CB is a teacher in the great state of Colorado. She and her husband most recently moved from the depths of Houston’s heat to ice town USA. She is a big time runner who not only runs marathons, but races longer than that. I taught CB while teaching at a private school in North Little Rock from 2000 – 2004; CB was easily a favorite of mine. She was a National Merit semi-finalist and she performed very well while taking my AP European History course. We tend to chat a lot about running, politics, and beer. I ran this as a cross post at The Professor, too. Here are her thoughts and questions to me.
CB: What’s the deal with people who want to run just because they like running? September through December I hated it the whole time. The second I signed up for a race, though, boom. Big turnaround in my attitude and big jump in my weekly miles. Were you that same way before you started really working on your Boston goals? I wish I could just be casual about it and maintain enough miles to do a marathon occasionally if I feel like it, but I just don’t enjoy it if I don’t have a specific end in mind.
EC: I started running back in graduate school. Back then it was more to stay in shape and watch my weight; however, after slowly running for a period of time, I could not help but notice the rise of my competitive juices. I still enjoyed running, but I felt that if I was going to run, I wanted to see how good I could get. My initial purpose for running slowly started to change. I increased my miles and attempted to focus on training and not running. But, that would not come to fruition until 3 years ago. Even while teaching you (CB) at CAC, I was always a step away from injuring myself; I was pretty reckless then. And, sure enough, I did just that. Developed an injury that would not go away.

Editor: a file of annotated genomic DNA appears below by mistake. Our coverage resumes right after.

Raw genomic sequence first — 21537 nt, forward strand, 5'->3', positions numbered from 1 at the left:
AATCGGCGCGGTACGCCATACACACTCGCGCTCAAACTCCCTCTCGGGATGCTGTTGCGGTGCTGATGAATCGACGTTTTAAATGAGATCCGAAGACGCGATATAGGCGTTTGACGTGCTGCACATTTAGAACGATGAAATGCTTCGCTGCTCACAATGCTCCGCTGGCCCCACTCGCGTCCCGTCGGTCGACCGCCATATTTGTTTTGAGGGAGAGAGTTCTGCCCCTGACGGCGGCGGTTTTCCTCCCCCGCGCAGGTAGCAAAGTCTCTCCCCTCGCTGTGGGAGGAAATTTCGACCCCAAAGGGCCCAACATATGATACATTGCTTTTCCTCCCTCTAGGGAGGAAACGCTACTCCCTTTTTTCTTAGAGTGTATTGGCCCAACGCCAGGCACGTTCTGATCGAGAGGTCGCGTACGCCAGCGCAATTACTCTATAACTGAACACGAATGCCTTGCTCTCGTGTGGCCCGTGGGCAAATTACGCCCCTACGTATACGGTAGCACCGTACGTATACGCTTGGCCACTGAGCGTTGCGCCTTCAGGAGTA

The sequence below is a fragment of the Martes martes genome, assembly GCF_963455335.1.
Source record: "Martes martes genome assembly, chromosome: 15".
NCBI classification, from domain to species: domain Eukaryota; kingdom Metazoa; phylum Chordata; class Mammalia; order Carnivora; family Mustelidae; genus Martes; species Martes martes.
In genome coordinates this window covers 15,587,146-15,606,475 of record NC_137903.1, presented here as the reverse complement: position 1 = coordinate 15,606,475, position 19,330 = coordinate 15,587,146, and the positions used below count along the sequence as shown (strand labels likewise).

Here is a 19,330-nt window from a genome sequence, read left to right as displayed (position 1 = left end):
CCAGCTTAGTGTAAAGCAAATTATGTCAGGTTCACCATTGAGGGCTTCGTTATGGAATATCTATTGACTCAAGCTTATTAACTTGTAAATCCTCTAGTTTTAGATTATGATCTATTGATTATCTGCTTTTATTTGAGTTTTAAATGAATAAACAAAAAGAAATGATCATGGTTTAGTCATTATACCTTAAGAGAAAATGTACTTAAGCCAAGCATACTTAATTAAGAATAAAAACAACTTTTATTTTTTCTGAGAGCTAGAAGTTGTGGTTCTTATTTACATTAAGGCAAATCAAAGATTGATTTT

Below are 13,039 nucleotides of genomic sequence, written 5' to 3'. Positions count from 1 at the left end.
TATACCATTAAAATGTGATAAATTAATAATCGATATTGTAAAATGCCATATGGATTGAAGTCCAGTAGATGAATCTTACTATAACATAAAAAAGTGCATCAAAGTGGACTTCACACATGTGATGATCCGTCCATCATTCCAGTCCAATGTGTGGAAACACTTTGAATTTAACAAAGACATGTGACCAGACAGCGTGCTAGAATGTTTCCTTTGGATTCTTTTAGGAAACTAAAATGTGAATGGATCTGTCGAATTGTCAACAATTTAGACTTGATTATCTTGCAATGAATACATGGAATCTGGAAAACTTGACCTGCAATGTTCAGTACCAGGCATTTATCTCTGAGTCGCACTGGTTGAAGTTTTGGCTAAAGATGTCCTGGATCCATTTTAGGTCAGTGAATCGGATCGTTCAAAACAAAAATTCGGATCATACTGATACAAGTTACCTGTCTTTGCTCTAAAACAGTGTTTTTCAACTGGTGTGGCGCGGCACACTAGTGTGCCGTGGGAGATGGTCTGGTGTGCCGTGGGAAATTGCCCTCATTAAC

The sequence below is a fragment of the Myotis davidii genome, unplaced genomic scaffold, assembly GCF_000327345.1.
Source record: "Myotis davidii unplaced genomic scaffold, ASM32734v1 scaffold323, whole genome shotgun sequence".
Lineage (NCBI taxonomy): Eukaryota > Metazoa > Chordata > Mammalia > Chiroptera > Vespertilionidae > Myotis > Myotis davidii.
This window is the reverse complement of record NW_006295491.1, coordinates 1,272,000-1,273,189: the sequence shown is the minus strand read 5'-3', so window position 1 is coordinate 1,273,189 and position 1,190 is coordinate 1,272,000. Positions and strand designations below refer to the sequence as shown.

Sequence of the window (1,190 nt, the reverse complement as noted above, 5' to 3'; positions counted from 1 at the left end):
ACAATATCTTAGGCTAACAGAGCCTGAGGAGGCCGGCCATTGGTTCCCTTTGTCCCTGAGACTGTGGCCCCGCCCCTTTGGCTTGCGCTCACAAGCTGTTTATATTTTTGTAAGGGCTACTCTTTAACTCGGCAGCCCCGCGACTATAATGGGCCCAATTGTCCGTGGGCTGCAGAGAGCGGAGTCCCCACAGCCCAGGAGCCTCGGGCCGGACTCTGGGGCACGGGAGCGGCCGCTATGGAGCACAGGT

Today I have discovered that I do not like running for the sake of running. Much like you, I am motivated by a goal. As soon as I sign up for a race, I am focused and ready to train – not run. I like to plot out my races well in advanced. The months of September through December are prime months for me. I try to get a fall marathon and at least 1 half-marathon in during this period. Knowing this forces me to discipline myself and think more about training and less about running. This sounds bad, but there are a number of day in which I just do not like running. I have come to see running as a job at times; it is what I must do not if I want to do it. I have found that this is the primary difference between running and training. It is too easy to quit and not run. That is less of an option when training since each workout build over a period of time. Back in 2008 I aimed to be really good. I am still working toward the point of being really really good. I do believe I will be there. Getting into Boston is a logical goal for being a competitive runner; I like the changes recently made for qualifying for the Boston Marathon. It means that I cannot get comfortable. Of course I am not too concerned about that. My goals are pretty steep. That is why I train. I must do more than just run.